The market for aquarium lighting has shifted in recent years, with LEDs taking the lion’s share of sales. While other types of fixtures still have a place on the market, the technology offered by the latest LEDs is winning over hobbyists who are looking for more ways to control and customize their tank lighting.
"Mostly everybody wants LEDs," said Mathew Amaro, owner of Lil’ Shop of Reef’s in Woodland, Calif. "They last way longer, and they can pretty much adjust the color spectrum the way they want nowadays."
Though industry participants echoed this sentiment, a few retailers reported recommending other types of lighting, and, for some, T5 fixtures are still popular.
"Everybody’s moving toward LEDs, but hobbyists that are growing the SPS corals and stuff like that, they do want the broad-spectrum lighting so that corals can color up nicely," said Anise Jamal, owner of That Aquarium Place in Spring, Texas. "You still get color from LEDs, but it takes a little while longer versus a T5 shooting out the broad spectrum."
Other types of lights, once popular, are now all but extinct from the hobby.
"Metal halides are pretty much ancient now," Amaro said. "No one asks for metal halides. It’s too expensive to run them."
Instead, customers have embraced modern LED fixtures, and, increasingly, they are looking for integrated control options and other programmable features.
"Consumers are demanding more flexibility and programmable lighting options for aquariums," said Chris LeRose, aquatic division manager at the Hagen Group in Mansfield, Mass. "Consumers want lighting that allows them to program full lighting cycles specific to their aquarium environment."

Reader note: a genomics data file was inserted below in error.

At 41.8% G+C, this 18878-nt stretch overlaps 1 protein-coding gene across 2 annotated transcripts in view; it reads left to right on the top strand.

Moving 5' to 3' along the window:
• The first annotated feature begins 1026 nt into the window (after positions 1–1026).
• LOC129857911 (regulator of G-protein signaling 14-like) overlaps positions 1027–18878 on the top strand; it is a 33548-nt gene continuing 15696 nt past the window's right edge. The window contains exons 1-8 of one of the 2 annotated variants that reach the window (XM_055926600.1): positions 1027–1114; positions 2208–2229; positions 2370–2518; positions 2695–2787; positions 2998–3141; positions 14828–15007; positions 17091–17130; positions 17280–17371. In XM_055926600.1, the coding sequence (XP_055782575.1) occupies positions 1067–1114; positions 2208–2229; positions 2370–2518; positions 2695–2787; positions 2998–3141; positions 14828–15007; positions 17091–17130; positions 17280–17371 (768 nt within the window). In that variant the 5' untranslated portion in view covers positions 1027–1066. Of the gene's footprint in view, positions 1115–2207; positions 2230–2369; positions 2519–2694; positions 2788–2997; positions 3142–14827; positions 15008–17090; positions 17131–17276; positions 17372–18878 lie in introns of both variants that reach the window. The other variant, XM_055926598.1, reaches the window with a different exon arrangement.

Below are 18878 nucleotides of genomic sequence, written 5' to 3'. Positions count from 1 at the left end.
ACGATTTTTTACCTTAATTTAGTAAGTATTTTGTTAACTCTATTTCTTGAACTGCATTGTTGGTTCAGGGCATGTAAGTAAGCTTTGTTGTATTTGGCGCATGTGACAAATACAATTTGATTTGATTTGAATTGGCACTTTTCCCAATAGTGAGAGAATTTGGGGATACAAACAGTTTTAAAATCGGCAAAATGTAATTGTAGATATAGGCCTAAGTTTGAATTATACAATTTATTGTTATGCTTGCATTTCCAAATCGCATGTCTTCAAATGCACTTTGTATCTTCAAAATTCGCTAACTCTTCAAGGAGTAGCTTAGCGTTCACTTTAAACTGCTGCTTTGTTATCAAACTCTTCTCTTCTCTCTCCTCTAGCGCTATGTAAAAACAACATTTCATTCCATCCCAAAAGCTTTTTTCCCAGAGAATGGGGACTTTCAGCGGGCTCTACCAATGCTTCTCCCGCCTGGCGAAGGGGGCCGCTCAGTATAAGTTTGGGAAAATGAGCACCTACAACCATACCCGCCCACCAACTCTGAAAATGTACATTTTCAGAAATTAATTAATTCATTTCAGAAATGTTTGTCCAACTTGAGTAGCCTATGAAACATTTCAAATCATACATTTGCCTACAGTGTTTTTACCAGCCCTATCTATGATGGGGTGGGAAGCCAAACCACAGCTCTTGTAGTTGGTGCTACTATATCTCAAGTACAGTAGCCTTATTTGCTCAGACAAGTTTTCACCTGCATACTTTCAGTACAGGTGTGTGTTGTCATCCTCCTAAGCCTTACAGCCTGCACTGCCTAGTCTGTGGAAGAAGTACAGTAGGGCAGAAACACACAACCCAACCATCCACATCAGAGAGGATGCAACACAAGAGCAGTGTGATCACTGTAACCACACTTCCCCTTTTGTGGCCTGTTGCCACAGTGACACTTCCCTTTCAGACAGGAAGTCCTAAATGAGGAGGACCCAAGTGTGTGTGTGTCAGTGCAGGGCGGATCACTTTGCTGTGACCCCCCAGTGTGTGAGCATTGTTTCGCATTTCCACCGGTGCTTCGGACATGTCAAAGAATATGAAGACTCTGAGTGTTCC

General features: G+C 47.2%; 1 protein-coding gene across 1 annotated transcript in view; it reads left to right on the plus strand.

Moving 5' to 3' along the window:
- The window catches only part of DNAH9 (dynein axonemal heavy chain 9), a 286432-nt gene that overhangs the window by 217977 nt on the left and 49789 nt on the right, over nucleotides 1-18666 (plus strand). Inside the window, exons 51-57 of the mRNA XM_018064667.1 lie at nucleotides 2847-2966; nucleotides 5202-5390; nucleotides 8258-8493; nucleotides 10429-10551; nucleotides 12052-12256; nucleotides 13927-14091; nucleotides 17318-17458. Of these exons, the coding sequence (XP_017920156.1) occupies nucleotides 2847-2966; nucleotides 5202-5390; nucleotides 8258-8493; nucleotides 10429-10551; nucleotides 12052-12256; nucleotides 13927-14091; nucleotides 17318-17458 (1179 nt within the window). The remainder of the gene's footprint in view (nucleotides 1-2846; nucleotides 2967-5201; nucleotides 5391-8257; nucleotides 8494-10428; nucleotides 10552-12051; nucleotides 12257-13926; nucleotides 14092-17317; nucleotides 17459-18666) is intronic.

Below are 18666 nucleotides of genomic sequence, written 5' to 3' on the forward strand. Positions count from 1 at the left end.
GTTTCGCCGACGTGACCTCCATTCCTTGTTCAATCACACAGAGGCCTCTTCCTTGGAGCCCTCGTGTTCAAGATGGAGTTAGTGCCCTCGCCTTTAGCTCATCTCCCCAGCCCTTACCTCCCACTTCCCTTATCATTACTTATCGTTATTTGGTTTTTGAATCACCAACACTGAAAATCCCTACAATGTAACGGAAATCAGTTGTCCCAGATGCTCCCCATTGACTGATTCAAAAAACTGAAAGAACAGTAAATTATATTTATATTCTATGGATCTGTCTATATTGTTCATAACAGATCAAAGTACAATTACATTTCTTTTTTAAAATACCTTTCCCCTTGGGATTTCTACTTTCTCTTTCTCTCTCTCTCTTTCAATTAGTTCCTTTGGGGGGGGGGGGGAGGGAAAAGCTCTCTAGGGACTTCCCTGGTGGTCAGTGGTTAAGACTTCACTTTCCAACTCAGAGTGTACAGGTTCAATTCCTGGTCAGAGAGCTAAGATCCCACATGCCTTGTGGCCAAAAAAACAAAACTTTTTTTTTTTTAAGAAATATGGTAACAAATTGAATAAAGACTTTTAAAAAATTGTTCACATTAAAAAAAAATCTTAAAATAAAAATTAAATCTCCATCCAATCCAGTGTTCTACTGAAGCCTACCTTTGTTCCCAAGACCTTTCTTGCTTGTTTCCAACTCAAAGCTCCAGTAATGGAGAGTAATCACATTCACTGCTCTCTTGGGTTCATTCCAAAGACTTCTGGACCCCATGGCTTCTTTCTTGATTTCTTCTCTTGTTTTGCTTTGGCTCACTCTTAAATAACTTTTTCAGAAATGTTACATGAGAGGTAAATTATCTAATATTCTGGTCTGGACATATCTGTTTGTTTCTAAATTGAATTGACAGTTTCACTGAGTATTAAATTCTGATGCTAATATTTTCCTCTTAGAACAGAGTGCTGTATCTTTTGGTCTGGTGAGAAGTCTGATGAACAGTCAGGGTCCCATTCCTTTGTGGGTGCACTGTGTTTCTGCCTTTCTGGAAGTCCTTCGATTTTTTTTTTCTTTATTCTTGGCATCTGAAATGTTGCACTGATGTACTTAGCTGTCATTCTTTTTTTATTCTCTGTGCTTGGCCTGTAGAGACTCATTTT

While controller features are typically associated with reef-keeping applications, retailers reported seeing more freshwater-planted tank hobbyists seeking them out as well.
"Integration is a big selling point," Jamal said. "Having the sunrise-sundown modes, having the different spectrum, shooting them at different times, are all popular features. Controlling each LED separately is a big draw for light sales."
Customizable and Connected
Several new lighting fixtures have caught retailers’ and hobbyists’ attention this year.
More hybrid features are appearing on the market. On the freshwater side, fixtures for smaller setups and planted tanks are popular.
"For freshwater applications, we like the Fluval LED lights, the plant spectrum lights that they came out with," said Anise Jamal, owner of That Aquarium Place in Spring, Texas. "Those were really good."
Hagen’s latest release is the Fluval 3.0 LED lighting series. The range includes the Marina, Freshwater and Planted fixtures, and it features linear LEDs with sizes ranging from 18 inches to 48 inches designed for traditional aquariums as well as nano setups.
"All are fully programmable via Bluetooth connectivity," said Chris LeRose, aquatic division manager at the Hagen Group in Mansfield, Mass. "Gone are the days of flipping the lights on in the morning. What started with timers turning lights on and off has evolved into connective lighting apps that allow hobbyists to mimic natural light cycles and weather events for specific types of aquatic settings."
Some customers have moved back to high-output T5s to promote growth. Aquatic Life recently introduced a hybrid fixture that allows T5 fluorescent and LED bulbs to be combined in a single unit.
"Aquatic Life’s T5 hybrid is a beautiful fixture," Jamal said. "You can drop your LEDs in between the T5s along the side, which gives you a broad spectrum of lighting."
The hybrid fixture can help hobbyists get the most color out of their corals while using T5s and LEDs, said Michael Elliott, owner of South El Monte, Calif.-based Lifetime Products, maker of Aquatic Life branded aquarium products.